The tube feeder is glazed with last night’s sleet and freezing rain, a thick coating of ice that molds like shrink-wrap to the bird buffet just outside my kitchen window. The sunflower seeds are encased, as is the suet cake hanging nearby. It’s just after 6 a.m., well before sun-up, but in the gray light a chickadee lands on the pole, lets itself slide down the slanting arm to the feeder, and starts pecking at the rime. I wrap my chilly hands around the coffee mug and admire the bird’s brisk efficiency as it excavates a seed, holds it across the metal rim of the feeder, and cracks through the hull to get at the oil-rich kernel. “You could clear the front steps of ice, too, if you felt so inclined,” I murmur. The chickadee grabs another seed and flies off. Oh, well, never hurts to ask, I guess.
The TV is filled with news of school closings, warnings of treacherous driving on I-95, and statistics on current power outages. Meanwhile, two other chickadees are working on the suet block, hammering at the ice to get to the peanut butter-enriched animal fat. And what I am thinking is what I often think on mornings like this: How did we humans ever get the idea that we are the apex species, when less than a quarter inch of ice brings our built universe to a crawl? By contrast, consider the superb adaptations of the chickadee to the ugliest conditions Old Man Winter can throw at it.
First, the birds are marvelously industrious little buggers. The average chickadee needs to eat the equivalent of 250 sunflower seeds’ worth of energy every day, not a problem during the summer when there are nice, juicy insects, caterpillars, and spiders to gather. When those food sources are gone, however, the bird must still make up the energy requirement. One of the chickadee’s survival tools is hoarding food during the fat months of the harvest. It has been estimated that a single bird will cache between 50,000 and 80,000 seeds in the autumn, the treasure trove spread over many locations to which the chickadee can unerringly return when those food resources are needed. In fact, the area of the little bird’s brain dealing with spatial awareness is nearly double the size of that of other species. Also, apparently the neurons in that area die and are replaced each year, specifically to perform this function, presumably so the bird can’t confuse last year’s locations with this year’s, which could be a life-threatening mistake. Since half the time I can’t remember where I left my reading glasses, this is amazing to me.
Another adaptation which makes chickadees able to thrive in winter is that they replace their feathers at the end of summer. When cold weather comes, therefore, their plumage is relatively new, up to 25% denser than that of birds which don’t molt at that time. If you’ve seen a hugely fluffed-out chickadee on a tree branch on a -10 degree day, you’ve seen this nice, thick, down comforter in action. Those high-lofting feathers conserve body heat.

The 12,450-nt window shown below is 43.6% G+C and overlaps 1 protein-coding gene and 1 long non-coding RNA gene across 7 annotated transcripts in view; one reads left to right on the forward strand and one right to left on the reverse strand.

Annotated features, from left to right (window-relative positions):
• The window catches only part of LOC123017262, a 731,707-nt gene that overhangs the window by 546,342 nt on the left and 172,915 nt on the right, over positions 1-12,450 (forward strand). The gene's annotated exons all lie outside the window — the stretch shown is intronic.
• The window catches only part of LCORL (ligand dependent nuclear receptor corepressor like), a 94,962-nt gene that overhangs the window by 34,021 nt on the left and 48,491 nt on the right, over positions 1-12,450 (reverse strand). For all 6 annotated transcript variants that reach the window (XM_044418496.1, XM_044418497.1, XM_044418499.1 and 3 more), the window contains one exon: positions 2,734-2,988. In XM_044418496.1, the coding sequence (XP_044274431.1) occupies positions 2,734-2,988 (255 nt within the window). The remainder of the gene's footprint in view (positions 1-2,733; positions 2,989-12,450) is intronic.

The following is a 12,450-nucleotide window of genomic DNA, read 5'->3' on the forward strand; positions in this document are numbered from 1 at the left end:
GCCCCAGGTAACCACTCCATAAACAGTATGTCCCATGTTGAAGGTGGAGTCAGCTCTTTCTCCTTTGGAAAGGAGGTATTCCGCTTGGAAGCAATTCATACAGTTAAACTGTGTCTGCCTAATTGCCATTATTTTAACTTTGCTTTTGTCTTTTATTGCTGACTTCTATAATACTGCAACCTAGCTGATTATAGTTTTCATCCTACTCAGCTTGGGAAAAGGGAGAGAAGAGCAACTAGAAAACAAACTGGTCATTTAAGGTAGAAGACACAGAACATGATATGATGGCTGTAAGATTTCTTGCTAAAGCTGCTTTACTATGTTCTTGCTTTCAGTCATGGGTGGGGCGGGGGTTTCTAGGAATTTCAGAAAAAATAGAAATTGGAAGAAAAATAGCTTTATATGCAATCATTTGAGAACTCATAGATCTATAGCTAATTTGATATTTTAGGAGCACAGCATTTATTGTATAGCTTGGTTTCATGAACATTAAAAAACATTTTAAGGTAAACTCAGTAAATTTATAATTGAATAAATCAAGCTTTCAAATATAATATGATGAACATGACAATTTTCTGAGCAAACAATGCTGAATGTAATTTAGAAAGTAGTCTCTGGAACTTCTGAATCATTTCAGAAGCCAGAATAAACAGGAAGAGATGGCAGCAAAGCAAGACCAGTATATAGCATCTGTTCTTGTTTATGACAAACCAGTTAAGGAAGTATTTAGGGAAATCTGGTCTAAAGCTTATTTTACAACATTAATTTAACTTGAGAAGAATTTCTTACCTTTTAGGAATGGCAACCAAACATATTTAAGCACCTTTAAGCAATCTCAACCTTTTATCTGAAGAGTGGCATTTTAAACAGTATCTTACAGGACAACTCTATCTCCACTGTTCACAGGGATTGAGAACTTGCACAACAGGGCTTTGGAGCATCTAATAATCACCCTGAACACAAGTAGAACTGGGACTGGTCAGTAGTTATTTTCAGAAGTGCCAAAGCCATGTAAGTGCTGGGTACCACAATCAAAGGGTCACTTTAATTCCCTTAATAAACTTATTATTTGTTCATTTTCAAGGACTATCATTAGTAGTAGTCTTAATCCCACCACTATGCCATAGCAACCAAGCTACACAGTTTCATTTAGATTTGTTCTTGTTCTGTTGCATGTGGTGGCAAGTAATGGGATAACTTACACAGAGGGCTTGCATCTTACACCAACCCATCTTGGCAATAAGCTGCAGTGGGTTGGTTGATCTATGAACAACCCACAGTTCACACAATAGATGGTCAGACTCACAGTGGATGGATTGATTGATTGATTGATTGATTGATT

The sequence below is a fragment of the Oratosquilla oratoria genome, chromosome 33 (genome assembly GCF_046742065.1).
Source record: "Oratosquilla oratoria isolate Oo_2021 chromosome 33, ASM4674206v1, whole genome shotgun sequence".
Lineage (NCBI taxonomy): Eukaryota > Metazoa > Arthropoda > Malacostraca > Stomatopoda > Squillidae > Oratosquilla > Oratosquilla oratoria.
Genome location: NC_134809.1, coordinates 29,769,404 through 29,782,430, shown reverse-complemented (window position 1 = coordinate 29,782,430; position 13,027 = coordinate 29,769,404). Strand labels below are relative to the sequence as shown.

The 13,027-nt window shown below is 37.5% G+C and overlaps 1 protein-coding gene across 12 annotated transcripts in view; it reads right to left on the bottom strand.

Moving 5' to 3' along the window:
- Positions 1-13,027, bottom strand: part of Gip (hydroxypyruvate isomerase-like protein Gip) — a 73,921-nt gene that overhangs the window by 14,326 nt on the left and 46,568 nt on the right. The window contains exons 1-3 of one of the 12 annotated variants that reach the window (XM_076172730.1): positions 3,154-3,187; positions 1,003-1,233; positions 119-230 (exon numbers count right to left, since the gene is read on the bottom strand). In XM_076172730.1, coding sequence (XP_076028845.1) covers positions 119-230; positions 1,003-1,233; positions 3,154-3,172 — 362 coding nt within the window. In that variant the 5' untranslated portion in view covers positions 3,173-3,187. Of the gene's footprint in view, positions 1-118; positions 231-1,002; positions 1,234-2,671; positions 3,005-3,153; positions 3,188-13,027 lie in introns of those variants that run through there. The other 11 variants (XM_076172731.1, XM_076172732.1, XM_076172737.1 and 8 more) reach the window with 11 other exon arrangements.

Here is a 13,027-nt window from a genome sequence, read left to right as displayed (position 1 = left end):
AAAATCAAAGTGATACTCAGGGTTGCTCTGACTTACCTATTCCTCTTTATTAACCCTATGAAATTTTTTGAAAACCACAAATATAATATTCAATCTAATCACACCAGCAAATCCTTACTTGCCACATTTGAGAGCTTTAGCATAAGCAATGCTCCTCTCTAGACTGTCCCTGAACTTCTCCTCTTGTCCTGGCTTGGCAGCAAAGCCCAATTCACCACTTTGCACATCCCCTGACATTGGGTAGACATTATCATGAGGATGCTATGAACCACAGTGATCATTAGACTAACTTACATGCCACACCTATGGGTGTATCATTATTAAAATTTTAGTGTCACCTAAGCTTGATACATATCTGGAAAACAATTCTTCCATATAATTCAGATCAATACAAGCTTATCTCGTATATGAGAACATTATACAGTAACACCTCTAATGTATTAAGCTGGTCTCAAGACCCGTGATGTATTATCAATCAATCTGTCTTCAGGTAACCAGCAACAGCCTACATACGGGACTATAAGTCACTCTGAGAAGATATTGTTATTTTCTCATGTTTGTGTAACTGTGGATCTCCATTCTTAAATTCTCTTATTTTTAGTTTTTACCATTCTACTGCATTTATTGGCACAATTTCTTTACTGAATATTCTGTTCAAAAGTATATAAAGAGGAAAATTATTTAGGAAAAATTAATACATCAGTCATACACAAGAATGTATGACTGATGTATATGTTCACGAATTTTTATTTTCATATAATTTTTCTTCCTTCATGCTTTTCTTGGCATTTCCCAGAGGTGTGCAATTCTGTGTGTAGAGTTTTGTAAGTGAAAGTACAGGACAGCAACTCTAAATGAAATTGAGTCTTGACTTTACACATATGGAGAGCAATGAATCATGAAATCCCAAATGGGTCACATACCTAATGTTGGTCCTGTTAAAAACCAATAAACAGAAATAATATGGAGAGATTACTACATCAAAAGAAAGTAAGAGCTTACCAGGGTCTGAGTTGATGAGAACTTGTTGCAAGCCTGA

The third way chickadees make it through our long, frigid nights is the birds’ careful selection of winter roosting places. Unlike other species, chickadees do not roost communally, with several birds crowding into an old nest box, for instance, to share warmth. Instead chickadees roost individually, their own body heat the only source of warmth. Often they will choose a birch, alder, or willow in which to site a roost, those woods being soft enough that the bird can excavate a tiny chamber, its entrance sometimes only the size of a quarter and most often on the side of the tree facing away from prevailing winter winds. As in all real estate, location, location, location is the name of the game for survival. If the chickadee can find a nesting hole abandoned by a downy woodpecker, a species which is close to the black-cap’s own size, so much the better. The digs are dug, the cable TV is already hooked up, and there may even be a morsel of two of suet stocked in the fridge.
It is the final adaptation chickadees have made that most amazes me, however. No matter how hard a bird works to consume calories during our short winter days, it must still survive a fifteen hour fast every night (up to eighteen hours in Alaska and northern Canada), just when the temperature is at its coldest. The bird’s normal body temperature is about 108 degrees F. The caloric reserve just isn’t going to last long enough to support that. So the chickadee has evolved to lower its body temperature to about 85 degrees at night, entering a state of hypothermia to reduce its metabolism. One biologist at the University of Alaska-Fairbanks who studied the phenomenon reported that the chickadees she studied stuffed themselves during the day to gain an additional 10% or more of their body weight, then used that excess fat to shiver themselves warm in their hypothermic state every night, losing the entire amount of weight before morning. She compared this to a 165-pound man spending a frigid night outside and shivering off fifteen pounds by morning.
Obviously, when that bird comes out of its hidey-hole in the morning, it needs to eat now, whether from one of its food caches or from my feeder. Happily, my black-oil sunflower seeds and suet supply the chickadee’s needs, and the sight of my small, indomitable neighbor supplies mine.
Information in this post is drawn from www.nwf.org/gardenforwildlife/12-01-2007